Rio Tinto appears set to beat its own iron ore production targets for 2017 in a sign that hopes the proposed joint venture between Fortescue and Vale could reduce the oversupply in the global market will be short-lived.
Rio is not going to step back from the iron ore producers’ fight, and Samarco, BHP’s troubled Brazilian joint venture with Vale, is aiming to restart by the end of 2016 at 60 per cent capacity despite many observers expecting it to be mothballed for at least two to three years, or shut.
As well, the latest figures out of Port Hedland suggest that Gina Rinehart’s Roy Hill mine could be accelerating shipments quicker than expected, three months after its first ore was shipped to Asia. Roy Hill will be rushing to spread fixed costs out across as big a production base as possible.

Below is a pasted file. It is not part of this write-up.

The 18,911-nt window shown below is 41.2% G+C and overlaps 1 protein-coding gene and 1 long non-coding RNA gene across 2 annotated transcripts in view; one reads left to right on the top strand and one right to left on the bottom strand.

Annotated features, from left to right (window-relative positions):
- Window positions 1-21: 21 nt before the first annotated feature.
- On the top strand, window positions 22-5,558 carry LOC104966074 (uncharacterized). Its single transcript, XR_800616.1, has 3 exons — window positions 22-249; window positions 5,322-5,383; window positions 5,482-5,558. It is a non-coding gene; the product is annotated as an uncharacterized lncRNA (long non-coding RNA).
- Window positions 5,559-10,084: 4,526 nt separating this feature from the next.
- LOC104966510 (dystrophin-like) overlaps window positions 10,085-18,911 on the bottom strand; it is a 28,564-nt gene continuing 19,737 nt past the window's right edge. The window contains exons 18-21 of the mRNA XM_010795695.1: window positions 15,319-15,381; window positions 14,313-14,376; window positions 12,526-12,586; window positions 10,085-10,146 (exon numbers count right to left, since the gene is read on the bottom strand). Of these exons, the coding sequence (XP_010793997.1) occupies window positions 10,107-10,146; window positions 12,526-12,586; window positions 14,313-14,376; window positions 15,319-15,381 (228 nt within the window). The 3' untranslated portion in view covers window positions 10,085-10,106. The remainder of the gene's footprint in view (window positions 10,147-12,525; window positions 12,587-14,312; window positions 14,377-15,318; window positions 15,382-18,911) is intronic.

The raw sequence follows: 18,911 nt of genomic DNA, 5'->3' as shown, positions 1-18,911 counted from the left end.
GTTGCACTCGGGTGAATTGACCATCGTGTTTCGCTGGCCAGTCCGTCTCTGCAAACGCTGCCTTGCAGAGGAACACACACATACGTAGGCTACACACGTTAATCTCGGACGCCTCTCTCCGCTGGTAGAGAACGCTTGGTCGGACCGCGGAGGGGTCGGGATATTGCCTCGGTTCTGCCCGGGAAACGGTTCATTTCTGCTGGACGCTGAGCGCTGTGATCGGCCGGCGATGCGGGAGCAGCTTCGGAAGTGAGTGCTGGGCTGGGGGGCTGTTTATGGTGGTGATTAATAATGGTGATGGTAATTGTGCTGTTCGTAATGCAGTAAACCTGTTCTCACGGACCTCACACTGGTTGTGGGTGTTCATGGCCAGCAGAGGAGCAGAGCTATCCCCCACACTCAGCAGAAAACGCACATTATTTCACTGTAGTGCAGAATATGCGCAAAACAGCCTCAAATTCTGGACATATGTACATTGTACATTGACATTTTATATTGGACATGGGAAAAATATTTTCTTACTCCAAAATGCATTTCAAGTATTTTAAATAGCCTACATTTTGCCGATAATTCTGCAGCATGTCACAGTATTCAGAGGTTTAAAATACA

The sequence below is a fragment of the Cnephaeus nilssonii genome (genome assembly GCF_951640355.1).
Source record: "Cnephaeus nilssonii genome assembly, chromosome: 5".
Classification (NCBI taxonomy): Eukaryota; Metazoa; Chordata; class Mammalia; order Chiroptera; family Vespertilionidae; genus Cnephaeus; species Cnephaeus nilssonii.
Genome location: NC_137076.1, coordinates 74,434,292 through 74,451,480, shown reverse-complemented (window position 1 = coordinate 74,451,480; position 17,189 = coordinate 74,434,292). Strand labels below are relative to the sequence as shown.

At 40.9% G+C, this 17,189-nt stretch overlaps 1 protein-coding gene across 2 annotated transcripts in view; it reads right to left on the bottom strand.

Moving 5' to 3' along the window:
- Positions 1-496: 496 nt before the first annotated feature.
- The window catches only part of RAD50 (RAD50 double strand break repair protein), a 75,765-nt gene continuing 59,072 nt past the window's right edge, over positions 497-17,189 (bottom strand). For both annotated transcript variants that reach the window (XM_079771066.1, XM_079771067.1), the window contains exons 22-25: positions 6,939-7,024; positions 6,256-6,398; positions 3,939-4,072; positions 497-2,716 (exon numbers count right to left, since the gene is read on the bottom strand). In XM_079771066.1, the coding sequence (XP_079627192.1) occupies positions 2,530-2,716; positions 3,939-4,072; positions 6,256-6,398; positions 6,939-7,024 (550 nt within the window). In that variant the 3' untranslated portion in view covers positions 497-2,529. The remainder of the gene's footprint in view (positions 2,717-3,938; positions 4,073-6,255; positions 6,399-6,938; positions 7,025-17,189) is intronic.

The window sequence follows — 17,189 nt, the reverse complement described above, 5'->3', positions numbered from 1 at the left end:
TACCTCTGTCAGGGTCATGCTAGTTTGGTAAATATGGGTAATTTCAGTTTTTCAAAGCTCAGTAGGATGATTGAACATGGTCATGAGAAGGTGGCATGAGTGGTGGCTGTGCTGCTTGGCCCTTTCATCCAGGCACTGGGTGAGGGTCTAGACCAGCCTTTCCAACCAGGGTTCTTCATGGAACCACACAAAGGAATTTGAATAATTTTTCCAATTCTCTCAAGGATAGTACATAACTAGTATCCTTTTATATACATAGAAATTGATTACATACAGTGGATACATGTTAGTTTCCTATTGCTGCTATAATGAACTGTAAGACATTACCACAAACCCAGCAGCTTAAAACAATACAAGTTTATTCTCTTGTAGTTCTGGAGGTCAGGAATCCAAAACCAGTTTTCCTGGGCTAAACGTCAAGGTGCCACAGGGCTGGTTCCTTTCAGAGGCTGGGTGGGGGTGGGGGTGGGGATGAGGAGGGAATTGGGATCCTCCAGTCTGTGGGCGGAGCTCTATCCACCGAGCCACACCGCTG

Rio Tinto has said in its guidance it will produce 350 million tonnes in the Pilbara in 2017, despite having infrastructure capacity of at least 360 million tonnes a year. But Deutsche Bank analyst Paul Young is convinced the mining giant will hit its ultimate Pilbara production target of 360 million tonnes by the end of 2017 using a “capital-light approach”.
“We think the conservative guidance is a function of three factors: underpromising, contingency for the possible commissioning issues with the AutoHaul [automated] rail project, and that it will be of no benefit to the market if the true internal target [of +360] is published,” Mr Young said.
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